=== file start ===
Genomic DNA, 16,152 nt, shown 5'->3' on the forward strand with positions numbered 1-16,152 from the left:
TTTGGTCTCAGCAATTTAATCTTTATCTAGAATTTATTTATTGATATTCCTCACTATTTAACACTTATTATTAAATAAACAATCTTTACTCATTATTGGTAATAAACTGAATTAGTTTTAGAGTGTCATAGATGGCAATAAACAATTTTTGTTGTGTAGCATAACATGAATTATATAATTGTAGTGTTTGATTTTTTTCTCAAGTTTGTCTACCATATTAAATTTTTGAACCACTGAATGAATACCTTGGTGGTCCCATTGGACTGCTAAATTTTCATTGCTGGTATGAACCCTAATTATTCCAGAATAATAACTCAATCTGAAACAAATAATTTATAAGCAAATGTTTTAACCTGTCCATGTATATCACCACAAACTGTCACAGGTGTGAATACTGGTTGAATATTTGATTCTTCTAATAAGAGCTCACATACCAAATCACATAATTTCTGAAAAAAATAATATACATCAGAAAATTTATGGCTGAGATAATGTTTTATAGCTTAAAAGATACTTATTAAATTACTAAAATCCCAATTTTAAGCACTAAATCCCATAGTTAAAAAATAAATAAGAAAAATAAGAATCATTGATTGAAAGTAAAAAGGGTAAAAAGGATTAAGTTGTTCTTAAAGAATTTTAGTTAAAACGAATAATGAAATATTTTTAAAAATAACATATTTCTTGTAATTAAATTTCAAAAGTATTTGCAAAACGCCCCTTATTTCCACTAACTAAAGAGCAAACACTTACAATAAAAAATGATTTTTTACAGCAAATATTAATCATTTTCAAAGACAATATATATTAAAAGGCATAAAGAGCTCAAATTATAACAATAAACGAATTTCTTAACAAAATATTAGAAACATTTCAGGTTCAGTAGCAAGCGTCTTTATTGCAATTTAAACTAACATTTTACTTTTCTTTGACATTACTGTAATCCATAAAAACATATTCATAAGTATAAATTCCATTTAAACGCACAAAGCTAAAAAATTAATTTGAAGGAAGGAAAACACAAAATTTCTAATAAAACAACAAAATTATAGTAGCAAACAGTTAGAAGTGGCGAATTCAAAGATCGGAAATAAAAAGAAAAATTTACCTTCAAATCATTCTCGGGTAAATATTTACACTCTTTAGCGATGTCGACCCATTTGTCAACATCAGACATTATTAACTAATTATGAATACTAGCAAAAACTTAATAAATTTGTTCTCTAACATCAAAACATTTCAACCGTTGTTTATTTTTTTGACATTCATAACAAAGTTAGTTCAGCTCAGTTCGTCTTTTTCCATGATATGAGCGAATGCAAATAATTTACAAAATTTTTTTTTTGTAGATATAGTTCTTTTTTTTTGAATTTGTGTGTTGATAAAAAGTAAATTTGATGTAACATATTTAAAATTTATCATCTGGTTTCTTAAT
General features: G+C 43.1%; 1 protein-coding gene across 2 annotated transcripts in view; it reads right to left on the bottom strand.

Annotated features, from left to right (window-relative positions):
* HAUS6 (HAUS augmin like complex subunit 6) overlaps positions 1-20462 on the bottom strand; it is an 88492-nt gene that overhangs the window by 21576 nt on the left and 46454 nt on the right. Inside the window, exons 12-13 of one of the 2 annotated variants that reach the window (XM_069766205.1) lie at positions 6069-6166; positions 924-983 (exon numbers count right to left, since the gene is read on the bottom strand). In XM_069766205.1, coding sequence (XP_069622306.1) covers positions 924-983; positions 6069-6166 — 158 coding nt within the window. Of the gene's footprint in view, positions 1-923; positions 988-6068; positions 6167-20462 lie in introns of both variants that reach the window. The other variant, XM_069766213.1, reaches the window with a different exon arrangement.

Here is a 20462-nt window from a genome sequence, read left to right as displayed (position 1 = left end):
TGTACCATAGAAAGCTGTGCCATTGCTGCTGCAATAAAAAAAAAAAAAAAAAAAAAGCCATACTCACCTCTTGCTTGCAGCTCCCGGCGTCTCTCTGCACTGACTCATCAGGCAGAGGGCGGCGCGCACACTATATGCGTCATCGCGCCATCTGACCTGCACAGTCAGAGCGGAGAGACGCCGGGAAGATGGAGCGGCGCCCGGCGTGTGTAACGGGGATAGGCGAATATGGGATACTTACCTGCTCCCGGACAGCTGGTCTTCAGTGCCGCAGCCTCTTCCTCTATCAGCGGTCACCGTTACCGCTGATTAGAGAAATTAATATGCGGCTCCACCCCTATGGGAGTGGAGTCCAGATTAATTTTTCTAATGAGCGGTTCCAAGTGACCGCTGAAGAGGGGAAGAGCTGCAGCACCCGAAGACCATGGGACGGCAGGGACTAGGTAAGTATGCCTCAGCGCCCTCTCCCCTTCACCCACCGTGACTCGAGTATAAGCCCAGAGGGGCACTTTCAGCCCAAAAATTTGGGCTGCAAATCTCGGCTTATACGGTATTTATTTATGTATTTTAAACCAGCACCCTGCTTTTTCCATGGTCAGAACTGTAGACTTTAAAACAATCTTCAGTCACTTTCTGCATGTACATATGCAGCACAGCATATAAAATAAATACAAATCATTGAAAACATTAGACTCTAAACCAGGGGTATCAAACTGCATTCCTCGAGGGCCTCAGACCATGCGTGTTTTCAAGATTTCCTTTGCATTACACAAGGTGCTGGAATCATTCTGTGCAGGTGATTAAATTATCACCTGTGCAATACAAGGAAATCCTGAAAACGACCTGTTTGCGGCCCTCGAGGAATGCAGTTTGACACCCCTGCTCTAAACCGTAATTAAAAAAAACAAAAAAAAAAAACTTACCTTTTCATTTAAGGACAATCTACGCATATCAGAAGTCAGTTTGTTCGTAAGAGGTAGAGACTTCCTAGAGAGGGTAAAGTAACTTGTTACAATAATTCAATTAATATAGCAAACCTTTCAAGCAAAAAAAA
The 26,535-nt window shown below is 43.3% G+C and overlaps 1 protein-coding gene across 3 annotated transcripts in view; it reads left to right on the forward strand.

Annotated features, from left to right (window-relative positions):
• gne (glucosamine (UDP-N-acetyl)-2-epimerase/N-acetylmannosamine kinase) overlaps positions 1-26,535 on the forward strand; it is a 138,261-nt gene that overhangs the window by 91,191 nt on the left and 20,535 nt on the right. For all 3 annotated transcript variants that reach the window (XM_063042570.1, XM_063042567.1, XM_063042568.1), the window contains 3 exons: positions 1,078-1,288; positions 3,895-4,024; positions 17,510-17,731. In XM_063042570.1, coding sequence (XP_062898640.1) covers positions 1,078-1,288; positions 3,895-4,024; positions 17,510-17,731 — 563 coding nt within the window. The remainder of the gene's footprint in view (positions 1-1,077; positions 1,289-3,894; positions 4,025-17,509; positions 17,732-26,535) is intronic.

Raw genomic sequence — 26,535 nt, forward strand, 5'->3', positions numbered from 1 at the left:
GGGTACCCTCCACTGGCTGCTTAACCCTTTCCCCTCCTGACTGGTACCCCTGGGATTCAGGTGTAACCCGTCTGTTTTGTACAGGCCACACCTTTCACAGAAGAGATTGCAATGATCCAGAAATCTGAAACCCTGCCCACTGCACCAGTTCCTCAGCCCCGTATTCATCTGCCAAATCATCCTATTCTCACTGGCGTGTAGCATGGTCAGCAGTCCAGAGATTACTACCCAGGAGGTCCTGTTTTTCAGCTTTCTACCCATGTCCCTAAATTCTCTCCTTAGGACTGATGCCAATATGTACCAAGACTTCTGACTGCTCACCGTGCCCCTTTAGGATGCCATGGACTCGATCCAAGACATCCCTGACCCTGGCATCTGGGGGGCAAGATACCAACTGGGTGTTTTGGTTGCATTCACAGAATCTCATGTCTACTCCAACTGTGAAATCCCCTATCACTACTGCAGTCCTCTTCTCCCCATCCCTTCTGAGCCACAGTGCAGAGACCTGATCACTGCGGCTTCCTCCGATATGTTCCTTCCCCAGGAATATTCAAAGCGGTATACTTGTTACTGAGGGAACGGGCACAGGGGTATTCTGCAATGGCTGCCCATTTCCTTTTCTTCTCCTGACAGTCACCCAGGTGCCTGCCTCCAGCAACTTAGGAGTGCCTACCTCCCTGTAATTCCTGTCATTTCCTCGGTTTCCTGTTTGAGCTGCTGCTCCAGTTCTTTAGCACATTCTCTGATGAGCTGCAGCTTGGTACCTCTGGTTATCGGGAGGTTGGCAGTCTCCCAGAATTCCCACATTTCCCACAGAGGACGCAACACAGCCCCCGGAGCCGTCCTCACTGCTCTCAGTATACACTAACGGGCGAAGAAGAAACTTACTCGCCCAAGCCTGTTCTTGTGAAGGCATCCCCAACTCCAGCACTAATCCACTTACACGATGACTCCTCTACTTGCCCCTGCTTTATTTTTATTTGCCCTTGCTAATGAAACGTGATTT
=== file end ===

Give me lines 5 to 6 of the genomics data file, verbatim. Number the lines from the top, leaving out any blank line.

* HAUS6 (HAUS augmin like complex subunit 6) overlaps positions 1-20462 on the bottom strand; it is an 88492-nt gene that overhangs the window by 21576 nt on the left and 46454 nt on the right. Inside the window, exons 12-13 of one of the 2 annotated variants that reach the window (XM_069766205.1) lie at positions 6069-6166; positions 924-983 (exon numbers count right to left, since the gene is read on the bottom strand). In XM_069766205.1, coding sequence (XP_069622306.1) covers positions 924-983; positions 6069-6166 — 158 coding nt within the window. Of the gene's footprint in view, positions 1-923; positions 988-6068; positions 6167-20462 lie in introns of both variants that reach the window. The other variant, XM_069766213.1, reaches the window with a different exon arrangement.

Here is a 20462-nt window from a genome sequence, read left to right as displayed (position 1 = left end):